Gillian Key: The Hateread – Key to Redemption, Chapter 21

89% of the way through the book, and the plot, having blown its wad a hundred pages ago, continues to be flop flaccidly around like this poor guy’s trunk:


This chapter begins with some supremely awkward writing. Aleksei needs healers, so Gillian runs off to find some, meeting Luis, Oscar, Trocar, and Finian along the way. It’s two pages of “hey, I need healers! Oh look, healers!” that could be summarized in about two sentences. She picks up “two or three spriggans, it was hard to tell” along the way. More Jim Butcher-style raiding of the D&D Monster Manual, I see. She recruits Perrin to use his magic, minus the erotic part, to help with healing. This is actually kind of interesting.

Gillian makes a shitty joke about not wanting “a bunch of bloody, dismembered people trying to screw each other,” which upsets Perrin. She tries to excuse herself by explaining gallows humor, but he’s unamused, saying he doesn’t like joking about pain. Which Gillian ought to have picked up on. She just goes,

oh well

“Dammit, I keep forgetting he’s not used to us.” She raked her hair back. “He just fits in now, you know?”

“Yeah, he does, honey, but you know you can’t think like that.” Kimber was right, as usual.

Yes, indeed, Kimber is right. Maybe Kimber ought to be the therapist, since she seems to have more emotional maturity on the whole. Rather than calling her on her shit, Trocar is like, “Oh, it’s fine, you just made a boo boo,” like she couldn’t have just damaged Perrin’s trust in her by being an insensitive asshole. If my therapist ever made a joke that implied I might cause someone pain by trying to help them (on her suggestion), I would never go back to her.

Team Shit for Brains gets a makeshift infirmary ready. One would suppose, being in the middle of a war, they might already have an infirmary, but whatevs. Gillian suggests to Finian et. al that they use Perrin’s music to bind their magic together, which is a decent idea. Perrin seems surprised, somehow, that she wants him to play his piano (which Pavel and another werewolf carried in, just to make things extra ridiculous).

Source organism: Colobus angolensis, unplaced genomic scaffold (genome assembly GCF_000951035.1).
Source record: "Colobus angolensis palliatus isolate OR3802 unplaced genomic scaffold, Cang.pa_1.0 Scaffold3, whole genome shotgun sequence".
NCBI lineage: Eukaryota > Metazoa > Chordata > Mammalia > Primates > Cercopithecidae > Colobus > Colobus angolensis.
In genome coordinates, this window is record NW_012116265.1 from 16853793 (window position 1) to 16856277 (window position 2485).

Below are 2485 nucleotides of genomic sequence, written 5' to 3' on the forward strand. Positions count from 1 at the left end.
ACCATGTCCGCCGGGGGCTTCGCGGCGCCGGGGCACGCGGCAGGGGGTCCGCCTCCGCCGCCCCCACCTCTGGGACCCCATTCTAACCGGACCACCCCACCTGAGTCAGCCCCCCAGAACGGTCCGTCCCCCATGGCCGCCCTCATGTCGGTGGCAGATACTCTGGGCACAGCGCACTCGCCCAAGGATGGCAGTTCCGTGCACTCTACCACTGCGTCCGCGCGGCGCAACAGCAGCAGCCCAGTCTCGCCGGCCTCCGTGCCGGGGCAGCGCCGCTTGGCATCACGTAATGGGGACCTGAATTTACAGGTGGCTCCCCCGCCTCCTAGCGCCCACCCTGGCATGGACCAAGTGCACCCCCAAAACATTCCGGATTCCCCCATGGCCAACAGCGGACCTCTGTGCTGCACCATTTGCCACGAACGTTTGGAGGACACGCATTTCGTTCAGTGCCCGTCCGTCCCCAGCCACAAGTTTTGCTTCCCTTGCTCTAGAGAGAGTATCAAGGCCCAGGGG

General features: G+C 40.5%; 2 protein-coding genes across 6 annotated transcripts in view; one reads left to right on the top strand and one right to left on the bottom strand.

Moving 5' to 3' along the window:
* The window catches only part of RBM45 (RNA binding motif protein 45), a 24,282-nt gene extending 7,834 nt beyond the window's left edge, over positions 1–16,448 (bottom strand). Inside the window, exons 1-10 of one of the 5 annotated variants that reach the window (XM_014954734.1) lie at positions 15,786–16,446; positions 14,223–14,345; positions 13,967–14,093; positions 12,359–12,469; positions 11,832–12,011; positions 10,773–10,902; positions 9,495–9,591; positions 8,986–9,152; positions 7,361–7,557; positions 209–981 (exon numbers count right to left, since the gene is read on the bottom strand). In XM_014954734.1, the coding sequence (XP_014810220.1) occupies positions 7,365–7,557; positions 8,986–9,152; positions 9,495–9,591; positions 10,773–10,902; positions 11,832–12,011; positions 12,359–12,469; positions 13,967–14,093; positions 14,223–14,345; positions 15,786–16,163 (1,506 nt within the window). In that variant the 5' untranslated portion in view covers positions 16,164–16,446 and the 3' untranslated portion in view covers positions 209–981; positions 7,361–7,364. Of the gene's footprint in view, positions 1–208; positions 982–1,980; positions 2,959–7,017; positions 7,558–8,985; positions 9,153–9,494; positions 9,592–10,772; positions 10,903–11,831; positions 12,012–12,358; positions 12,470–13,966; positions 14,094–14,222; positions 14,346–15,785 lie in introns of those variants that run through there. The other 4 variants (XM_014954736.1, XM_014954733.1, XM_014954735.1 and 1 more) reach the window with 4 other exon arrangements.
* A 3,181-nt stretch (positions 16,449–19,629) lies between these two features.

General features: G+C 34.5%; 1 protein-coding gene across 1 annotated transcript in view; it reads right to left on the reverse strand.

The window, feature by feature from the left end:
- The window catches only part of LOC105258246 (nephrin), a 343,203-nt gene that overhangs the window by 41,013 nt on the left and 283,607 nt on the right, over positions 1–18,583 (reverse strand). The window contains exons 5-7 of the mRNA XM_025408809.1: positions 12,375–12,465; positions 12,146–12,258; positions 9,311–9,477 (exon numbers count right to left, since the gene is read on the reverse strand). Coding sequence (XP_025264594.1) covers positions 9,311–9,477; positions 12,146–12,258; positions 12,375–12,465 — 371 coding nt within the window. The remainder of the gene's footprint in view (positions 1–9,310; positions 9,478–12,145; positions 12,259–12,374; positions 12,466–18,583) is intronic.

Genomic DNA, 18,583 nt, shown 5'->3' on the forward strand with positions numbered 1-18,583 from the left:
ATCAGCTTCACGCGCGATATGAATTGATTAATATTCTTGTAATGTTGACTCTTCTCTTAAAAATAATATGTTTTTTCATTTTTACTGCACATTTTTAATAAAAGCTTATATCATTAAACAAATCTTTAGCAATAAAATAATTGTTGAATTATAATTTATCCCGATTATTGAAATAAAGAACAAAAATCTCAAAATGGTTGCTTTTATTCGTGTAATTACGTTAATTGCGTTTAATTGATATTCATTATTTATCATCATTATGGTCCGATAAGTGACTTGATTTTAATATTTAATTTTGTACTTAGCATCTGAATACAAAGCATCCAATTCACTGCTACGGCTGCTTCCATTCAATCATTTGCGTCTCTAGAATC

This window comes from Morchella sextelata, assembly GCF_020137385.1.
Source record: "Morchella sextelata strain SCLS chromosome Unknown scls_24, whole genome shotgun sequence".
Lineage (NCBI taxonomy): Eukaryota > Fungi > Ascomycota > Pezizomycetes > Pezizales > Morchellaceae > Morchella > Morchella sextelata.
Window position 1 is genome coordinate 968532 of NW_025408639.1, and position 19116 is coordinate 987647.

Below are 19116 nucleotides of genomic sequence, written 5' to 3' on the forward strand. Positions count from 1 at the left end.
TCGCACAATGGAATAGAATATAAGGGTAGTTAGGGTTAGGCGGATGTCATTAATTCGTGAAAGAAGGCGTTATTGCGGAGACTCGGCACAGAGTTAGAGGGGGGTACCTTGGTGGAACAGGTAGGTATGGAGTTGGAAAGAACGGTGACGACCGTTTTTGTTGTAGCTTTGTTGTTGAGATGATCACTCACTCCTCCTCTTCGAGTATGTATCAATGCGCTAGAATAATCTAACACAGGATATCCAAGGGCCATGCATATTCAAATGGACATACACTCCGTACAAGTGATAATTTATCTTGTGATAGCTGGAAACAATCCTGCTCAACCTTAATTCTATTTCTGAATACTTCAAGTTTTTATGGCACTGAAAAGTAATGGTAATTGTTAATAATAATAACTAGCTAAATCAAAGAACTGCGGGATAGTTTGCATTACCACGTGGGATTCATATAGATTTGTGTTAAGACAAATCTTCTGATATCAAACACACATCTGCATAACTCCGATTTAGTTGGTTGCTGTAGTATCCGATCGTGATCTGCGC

Aleksei comes back with a bunch of wounded magical people. I think this is the first time in 2.9 books that we’ve seen the aftermath of a battle, though we don’t know what actually happened. Aleksei explains that he’s going to link everyone to Gillian. O…kay? She’s not an actual healer, but…okay.

Perrin starts playing and Aleksei mind-links everyone. The description is decent, though a bit like this:

hand mixer getting batter all over the kitchen

Here’s an example of this shining prose:

Aleksei felt the surge through their own link and reached for her free hand, putting his other on the piano beside hers, and completing the circuit. Mentally he reached for Perrin, drawing the masked man’s phenomenally brilliant mind to him. He couldn’t waver his concentration from the vast array of life forms whose thoughts and abilities he kept. There was no way for him to shield either Gillian or himself or warn her away from what she was gathering her strength to do.